Fraction: Wait, what? I love Warlock and I have no idea what you're talking about. And I know the twins have never seen it... Gabriel and I did another unintentional Starlin homage in the first Casanova arc but that was before I'd read Warlock as an adult; in fact I've not read it since. And I never read Reading Comics, so I've literally no idea what's going on. What did I do?

Later…

Okay-- writing this sentence later-- and I've dug through my Warlocks and I think I found the page you mean. Wholly unintended. And wholly unremembered, too, for what it's worth, but still. Funny. You think you figure something out and... and you're just biting somebody's style from 30 years ago.

That page took me an entire day to write... like... it was long. I was in Florida, it was f&*@ing hot, my back hurt, and I was going crazy doing it. I remember that much. An entire day, Zack. Isn't that sad? And I had to draw it, too, to send the twins, just in case it was wholly undecipherable. Wanted to make sure it read right. Anyway but no Warlock reference or homage intended. And I got no problem owning up to it when I do it...!

 

Newsarama Note: Fraction asked us not to run the specific Casanova page to avoid spoilers, but here is the Starlin Warlock page anyway, because it’s awesome.

Nevertheless: that is a very, very, special era of Jim Starlin's work and I do love it sincerely. I wanted to do a Warlock series with David Aja but nobody was into it. I don't even think David was into it. Ahh, well.

The only comic I can specifically, deliberately, point to and say this was a reference point/inspiration/touchstone for Casanova: Avaritia is Janwillem van de Wetering and Paul Kirchner's Murder by Remote Control.

Oh! and The Adventures of Luther Arkwright. Murder by Remote Control and Luther Awkwright.

Nrama: (A few of the post-coital shots of Cass and Lisi in bed reminded me of Barbarella in bed with the robot, but I don't know if that's a conscious homage i.e. the two-color look of the previous volumes)

Fraction: Barbarella is subtextual to every moment of Sasa Lisi's presence in Avaritia; even I didn't realize how much until I read Fábio's piece at the end of the Gula collection. It wasn't a deliberate reference, however. There's a difference. Knowwhatimean?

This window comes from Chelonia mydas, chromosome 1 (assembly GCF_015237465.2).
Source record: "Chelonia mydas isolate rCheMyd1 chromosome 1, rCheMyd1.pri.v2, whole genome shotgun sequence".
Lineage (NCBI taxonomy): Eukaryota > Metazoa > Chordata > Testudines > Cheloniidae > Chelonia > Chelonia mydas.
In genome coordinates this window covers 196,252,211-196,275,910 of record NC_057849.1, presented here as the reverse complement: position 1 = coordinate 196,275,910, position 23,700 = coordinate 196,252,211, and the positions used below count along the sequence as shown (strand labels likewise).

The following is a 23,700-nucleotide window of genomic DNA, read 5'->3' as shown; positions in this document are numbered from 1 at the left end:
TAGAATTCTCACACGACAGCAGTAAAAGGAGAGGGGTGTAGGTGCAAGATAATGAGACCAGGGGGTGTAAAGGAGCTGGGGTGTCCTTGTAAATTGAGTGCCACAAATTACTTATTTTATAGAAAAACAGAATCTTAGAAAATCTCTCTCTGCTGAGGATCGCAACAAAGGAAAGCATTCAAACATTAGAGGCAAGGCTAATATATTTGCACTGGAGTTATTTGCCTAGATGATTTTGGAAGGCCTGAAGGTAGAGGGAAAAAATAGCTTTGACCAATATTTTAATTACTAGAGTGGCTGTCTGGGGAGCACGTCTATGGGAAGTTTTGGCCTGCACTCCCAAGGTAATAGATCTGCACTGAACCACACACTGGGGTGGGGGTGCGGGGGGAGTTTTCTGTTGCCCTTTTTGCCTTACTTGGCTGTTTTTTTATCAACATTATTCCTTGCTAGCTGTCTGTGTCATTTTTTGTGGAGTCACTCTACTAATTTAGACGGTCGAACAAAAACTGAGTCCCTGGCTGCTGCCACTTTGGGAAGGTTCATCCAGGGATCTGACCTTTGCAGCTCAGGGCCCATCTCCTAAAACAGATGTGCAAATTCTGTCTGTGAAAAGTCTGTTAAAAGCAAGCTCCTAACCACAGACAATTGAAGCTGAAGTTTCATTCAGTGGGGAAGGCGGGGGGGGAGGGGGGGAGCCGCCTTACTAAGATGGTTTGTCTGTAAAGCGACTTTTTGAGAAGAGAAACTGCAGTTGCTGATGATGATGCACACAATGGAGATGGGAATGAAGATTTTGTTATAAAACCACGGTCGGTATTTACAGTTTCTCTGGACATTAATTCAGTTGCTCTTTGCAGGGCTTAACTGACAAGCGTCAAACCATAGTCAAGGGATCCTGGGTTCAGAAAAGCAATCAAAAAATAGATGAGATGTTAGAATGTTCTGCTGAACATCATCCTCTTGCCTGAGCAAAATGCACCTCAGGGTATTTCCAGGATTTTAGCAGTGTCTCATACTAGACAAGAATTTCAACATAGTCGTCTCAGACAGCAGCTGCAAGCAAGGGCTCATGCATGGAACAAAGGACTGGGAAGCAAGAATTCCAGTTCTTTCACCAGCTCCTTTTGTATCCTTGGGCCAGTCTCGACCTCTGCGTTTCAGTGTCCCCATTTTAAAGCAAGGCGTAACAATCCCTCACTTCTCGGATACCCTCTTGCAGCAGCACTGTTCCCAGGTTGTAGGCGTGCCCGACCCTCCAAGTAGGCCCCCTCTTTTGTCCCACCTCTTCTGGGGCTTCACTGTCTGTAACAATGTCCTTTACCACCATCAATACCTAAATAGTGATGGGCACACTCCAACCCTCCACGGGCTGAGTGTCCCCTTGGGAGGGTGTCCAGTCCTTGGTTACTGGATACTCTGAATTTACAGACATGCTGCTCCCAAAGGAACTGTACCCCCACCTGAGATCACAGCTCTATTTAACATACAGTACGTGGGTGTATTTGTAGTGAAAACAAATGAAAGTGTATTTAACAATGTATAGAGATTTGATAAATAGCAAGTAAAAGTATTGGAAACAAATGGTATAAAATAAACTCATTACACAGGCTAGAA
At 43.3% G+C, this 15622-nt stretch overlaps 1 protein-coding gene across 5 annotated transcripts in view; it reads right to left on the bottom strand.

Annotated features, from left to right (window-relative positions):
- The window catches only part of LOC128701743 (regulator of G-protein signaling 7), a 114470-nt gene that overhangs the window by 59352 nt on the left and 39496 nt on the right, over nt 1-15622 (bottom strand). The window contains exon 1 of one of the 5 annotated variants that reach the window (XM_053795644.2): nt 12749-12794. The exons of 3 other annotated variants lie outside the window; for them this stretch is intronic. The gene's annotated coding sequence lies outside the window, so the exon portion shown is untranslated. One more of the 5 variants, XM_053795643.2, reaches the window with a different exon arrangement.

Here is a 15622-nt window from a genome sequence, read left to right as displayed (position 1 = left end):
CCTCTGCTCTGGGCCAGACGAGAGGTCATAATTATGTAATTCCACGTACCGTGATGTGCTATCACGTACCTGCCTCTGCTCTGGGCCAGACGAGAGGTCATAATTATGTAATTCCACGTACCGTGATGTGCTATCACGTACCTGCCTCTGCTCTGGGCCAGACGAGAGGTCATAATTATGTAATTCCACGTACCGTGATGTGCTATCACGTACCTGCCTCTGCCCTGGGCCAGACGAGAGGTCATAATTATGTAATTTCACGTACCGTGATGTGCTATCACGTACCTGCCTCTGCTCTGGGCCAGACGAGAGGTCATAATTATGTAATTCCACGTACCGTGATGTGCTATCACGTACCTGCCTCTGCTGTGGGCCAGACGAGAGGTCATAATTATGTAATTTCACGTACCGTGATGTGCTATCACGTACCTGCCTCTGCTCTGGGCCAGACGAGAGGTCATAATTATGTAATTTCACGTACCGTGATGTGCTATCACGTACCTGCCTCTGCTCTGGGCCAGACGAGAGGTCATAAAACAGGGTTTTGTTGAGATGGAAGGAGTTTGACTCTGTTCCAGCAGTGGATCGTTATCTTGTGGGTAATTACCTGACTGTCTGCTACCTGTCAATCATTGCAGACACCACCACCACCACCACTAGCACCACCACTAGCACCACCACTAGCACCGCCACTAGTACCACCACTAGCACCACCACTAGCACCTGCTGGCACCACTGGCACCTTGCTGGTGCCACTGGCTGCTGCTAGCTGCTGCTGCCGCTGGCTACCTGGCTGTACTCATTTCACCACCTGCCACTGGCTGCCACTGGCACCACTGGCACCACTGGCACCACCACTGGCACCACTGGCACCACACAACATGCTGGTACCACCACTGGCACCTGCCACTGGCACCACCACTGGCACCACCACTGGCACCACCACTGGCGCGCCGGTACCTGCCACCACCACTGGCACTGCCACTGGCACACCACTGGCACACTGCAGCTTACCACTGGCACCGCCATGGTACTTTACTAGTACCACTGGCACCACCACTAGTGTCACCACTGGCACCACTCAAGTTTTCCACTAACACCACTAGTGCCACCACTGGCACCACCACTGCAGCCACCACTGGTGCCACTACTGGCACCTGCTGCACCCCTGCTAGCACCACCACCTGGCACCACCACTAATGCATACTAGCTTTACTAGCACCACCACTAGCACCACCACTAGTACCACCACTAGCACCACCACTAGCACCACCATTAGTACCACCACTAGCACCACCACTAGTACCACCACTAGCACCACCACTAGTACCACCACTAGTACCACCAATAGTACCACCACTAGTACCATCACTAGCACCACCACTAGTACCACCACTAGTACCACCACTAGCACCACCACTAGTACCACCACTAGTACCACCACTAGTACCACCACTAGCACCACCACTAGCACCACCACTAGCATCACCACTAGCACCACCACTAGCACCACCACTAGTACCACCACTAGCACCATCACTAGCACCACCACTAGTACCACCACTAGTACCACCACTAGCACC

Nrama: The status quo of Casanova seems to be no status. The first issue starts with a premise it reverses halfway through, then reverses that premise again by the end of the storyline, then skips over two full years of that to an effective finale by the end of the second volume (during which time, half the supporting cast grows up and the protagonist is seemingly nowhere to be found).

How holistically do you view the overall arc of Avaritia, and how much comes from not just the spontaneity that occurs as you're writing a script, but the change in perspective that occurs as you evolve as a writer and a person?

Fraction: Well, Casanova was the first comic-with-staples I was ever given the chance to write; it's mission statement from day one has been to be the book I'd want to read and what I want to read has changed over the years... so in its design, Casanova was made to move, to shift, to change.

I'm going to look up ‘holistic’ now to make sure I understand it as you do, because I don't want to seem glib.

Later, after it’s been determined that the term ‘holistic’ was used incorrectly…

Hm. I'm not sure I understand the question, or at least, if I do, I don't realize I understand it. The arc is in place, the macrostructure, the story, in the way that, were you to close your eyes, you could, presumably, envision a map of the United States.

Were I to suggest to you let's drive to Los Angeles from Chicago, you'd know roughly where Chicago was, you'd know roughly where Los Angles was. You'd know you'd have to cross the Mississippi at some point; you'd know north means mountains and south means plains and desert and eventually Texas... but you'd maybe have no clue beyond that.

Could you make that drive, relying on your own innate sense of direction to get you there, and trusting your abilities as a driver to adapt and improvise as needed? I bet you could.

Writing Casanova is the same sort of process.

 

Nrama